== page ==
Approaching Unionville Vineyards, in central New Jersey’s Hunterdon County, it was impossible to miss the brand new 80 panel solar array planted in a large field adjacent to the winery buildings. I was on my way there to sit down with Winemaker Conor Quilty to discuss his approach to winemaking and the challenges of growing grapes and making wine in New Jersey, but the new view made me start thinking about sustainability.
Sustainability is a frequently used, but ill-defined term in agriculture. There are no specific requirements and no certifying organizations to clearly set the boundaries of what it means to be sustainable. So I asked Conor what he thought. Read our full interview below.
Know your winemaker, know your wine
Patrick Moran (PM): Aside from the solar project, what other things are you doing, or planning to do, from a sustainability standpoint?
Conor Quilty (CQ): We’re always trying to do things more sustainably. I actually wrote my thesis in college on sustainability in viticulture, arguing that it wants more to be a naturally sustainable form of agriculture. You’re not worrying about massive land use because the vines are perennial, and, at least on the east coast, we’re mostly dry farmed, so there are fewer questions of water use.
I think a lot of what drives wineries away from sustainability is the cost. I think it difficult, because people want to connect sustainability to organic growing practices. And although being organic can be a part of being sustainable, sustainability is a much broader concept. There is economic sustainability, social sustainability, as well as environmental sustainability. And I think Unionville strives to find different ways to be sustainable, looking at all three of those dimensions. People will look to buy organic, but what does organic really mean if the product is shipping from Chile? What kind of carbon footprint does that have, as opposed to walking down the street and buying conventional products from a farm stand? There is a growing movement of Think Local, Drink Local, and there is a sustainability aspect to that.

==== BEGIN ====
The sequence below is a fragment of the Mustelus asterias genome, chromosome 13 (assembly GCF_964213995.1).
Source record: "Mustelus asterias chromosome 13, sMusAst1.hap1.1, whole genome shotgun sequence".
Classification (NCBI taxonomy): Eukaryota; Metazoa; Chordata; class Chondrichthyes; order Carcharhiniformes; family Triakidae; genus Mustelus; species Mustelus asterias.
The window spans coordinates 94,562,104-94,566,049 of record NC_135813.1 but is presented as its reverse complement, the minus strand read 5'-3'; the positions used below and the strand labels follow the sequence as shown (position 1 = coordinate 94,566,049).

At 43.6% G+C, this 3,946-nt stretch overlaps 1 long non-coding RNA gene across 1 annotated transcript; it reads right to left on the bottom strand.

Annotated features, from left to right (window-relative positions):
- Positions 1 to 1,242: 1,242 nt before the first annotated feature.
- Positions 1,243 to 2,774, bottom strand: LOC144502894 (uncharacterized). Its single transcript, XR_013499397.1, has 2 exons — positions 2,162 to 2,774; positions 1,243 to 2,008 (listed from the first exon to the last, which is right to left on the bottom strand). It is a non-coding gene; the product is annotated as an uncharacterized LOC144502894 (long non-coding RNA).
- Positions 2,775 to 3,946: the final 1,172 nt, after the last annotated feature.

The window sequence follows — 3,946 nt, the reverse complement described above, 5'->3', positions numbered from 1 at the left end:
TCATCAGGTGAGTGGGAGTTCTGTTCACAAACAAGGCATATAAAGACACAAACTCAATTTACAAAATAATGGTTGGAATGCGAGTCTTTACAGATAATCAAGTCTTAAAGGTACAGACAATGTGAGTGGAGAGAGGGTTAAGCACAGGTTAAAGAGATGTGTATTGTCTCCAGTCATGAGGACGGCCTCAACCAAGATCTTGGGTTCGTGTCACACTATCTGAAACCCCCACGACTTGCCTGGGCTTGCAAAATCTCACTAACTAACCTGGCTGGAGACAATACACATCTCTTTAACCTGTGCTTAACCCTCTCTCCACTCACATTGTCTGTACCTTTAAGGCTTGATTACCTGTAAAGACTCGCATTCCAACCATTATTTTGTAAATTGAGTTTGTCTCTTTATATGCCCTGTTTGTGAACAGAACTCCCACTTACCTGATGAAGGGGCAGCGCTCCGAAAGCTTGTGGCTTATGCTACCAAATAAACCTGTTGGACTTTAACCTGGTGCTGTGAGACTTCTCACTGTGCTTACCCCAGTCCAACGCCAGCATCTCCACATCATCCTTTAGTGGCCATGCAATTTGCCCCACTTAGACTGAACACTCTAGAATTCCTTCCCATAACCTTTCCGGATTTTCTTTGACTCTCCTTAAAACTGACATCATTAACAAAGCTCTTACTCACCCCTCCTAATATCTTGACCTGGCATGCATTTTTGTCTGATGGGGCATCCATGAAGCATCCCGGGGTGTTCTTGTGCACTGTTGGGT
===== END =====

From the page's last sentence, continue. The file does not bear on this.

On the environmental side, the renewable energy initiative is a big part of what we are doing. Beyond that, everything we do, every farming decision we make, is based on what is best for the vines. We don’t just go by a set schedule and say, “Well, it’s time to spray pesticides today.” It is always about understanding the environment and the vines. Grapes are sensitive, they’re fickle, they need to be taken care of. You can’t hammer them with copper and sulfur and expect to get a high quality product out of them. I think farming sustainably is not just for the health of the environment but also for the health of our business, and that makes it easy to do the work and make the investments.
Another thing we’ve started to do is working with cover cropping. We’ve almost completely eliminated our herbicide program at this point, changing the way this property has been farmed for 20 years. We are trying to create more living soil, encouraging local grasses, encouraging different micro-organisms. Ultimately this contributes to the health of the vines and the environment.
PM: Are you cultivating cover crops or just allowing what’s meant to grow there to come back?
CQ: We’ve done done both, actually. The new site at the top of Amwell Ridge Vineyard was seeded with a fescue mix that is supposed to be “no mow”. It grows up to 8” and then lays itself down, creating cover. And we will have to see how that works, because that can potentially create other problems with excess moisture and unwanted insects, but it is something we’re trying. And everywhere else at this point has just sort of grown in, whatever is growing around it.
PM: Does that help to trap beneficial nutrients in the soil, or it is mostly about eliminating herbicide?
CQ: We’re still figuring it out. The most immediate benefits are water mitigation and erosion mitigation. Yes, we are eliminating herbicide, and that’s great, but this also allows us to hold our valuable soil in place and prevent excess water from reaching the vines. When we have one of those snap 1” rainfalls, anywhere there is bare soil, that rain goes straight down, and the vine sucks it straight up. But that is not happening when you have two inches of microroots from those grasses to absorb the water. And that is really important for us, because rainfall is one of the things that impacts us the most. And not just from a rot and mold perspective, but also from a water absorption perspective. Too much water absorbed by the vines, especially at the wrong time, can dilute the grapes, and you can end up with watery, flavorless wines.
And the issue of erosion is mitigated as well. Without the cover crops we are at risk of seeing soil washed away, especially on the hillsides, leaving roots exposed, which makes them more susceptible to pest damage or cold damage.
PM: When you are talking to other growers from the area, how much of the conversation is around issues of sustainability?
CQ: There are several of us who talk regularly about these issues and bring up lots of new ideas. There are at least a couple of NJ wineries experimenting with organic plots. They’re pushing boundaries. We talk all the time, including conversations about sustainability in the vineyards and in the cellar.
PM: How much are you involved with farming decisions at Unionville?